August 2016: Will black-grass pulling help increase cereal prices?

It’s approaching that time year again when we’ve some idea of how much yield we’ll get from our arable crops, and that usually determines how little we receive for them. That, in turn, helps the pig producer to do some sort of forward feed costing, and then some third party decides what price we both get.

I have a reasonably clean farm, or at least I thought I had, but this year black-grass has made its presence felt considerably. Wild oats are easily pulled by hand as there are now not too many of them and most fields clear. Pulling black-grass, however, is a back-aching, frustrating job and I have spent the best part of a month doing that in areas where I haven’t previously had a problem. So, if other arable men have the same problem, there will be a yield decrease, which isn’t surprising if you’ve pulled a clump of black-grass to leave a gaping hole in the crop. Will that, I wonder, lead to an increase in price, even if it’s only a small one?

Something else has appeared in a couple of fields this time, and that’s Cranes Bill. It’s in large patches lying on top of the wheat and completely covering areas of crop. Will the wheat still ripen? I hope so, but a spray that works will have too be employed next year. It’s been an unusual year this year; lots of sprays haven’t done what they should, and if there’s one thing I hate to see is a dirty crop, it really bugs me.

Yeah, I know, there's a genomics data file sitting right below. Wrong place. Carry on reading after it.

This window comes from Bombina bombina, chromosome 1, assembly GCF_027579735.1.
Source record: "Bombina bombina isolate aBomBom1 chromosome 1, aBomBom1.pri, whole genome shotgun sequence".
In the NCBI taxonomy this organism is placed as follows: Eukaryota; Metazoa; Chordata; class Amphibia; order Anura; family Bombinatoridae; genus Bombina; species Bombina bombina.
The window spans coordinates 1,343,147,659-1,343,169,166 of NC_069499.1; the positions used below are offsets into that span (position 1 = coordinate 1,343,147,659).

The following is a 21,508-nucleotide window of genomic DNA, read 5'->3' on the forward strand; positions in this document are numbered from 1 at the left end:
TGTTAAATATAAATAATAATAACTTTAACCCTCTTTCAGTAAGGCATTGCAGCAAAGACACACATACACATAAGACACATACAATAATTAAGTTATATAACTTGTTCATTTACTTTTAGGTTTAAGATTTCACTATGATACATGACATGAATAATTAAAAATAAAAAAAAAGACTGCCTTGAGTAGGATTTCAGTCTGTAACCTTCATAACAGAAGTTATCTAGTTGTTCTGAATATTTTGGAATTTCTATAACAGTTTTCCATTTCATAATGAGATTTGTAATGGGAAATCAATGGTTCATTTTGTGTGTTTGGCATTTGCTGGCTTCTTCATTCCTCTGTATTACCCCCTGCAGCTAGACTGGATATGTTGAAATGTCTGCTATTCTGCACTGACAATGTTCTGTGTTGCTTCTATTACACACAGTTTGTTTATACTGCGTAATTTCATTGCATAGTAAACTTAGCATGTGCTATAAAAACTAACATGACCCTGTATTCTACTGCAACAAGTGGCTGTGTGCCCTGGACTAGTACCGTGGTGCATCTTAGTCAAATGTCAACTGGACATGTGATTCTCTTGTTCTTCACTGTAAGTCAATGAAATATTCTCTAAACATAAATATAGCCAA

I read with interest Chris Fogden’s article last month where he mentioned sheep and shearing, and related a bit of it to pigs where he thought they would not be able to be sheared. Well, I can’t remember where Chris went on his well-deserved Nuffield Scholarship, but obviously not to Hungary or he would have come across Mangalica pigs, which have curly hair that looks like wool. It might be an interesting experiment to try and clip a few to see if there would be a unique outlet for the hair/wool. Could be the start of something new.

It doesn’t take much for pig men to smile, a small increase in price and away they go. Hopefully the small increases will keep on going up gradually, and one producer told me at the beginning of June he had been offered 130p/kg for three months.

I wonder when, if ever, we’ll get to the price Neil Unger in Oz is currently getting for his? I mean the 190p, not the inflated price for his elephants, as he called them, that Matt took to the local market. Neil took me to that market when I visited him in 2010. It was a real education, with pigs of all sorts of shapes and sizes arriving from up to 200 miles away in various modes of transport.

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About The Author

Sam Walton is a Yorkshire farmer and former pig producer, and the founding editor of Pig World.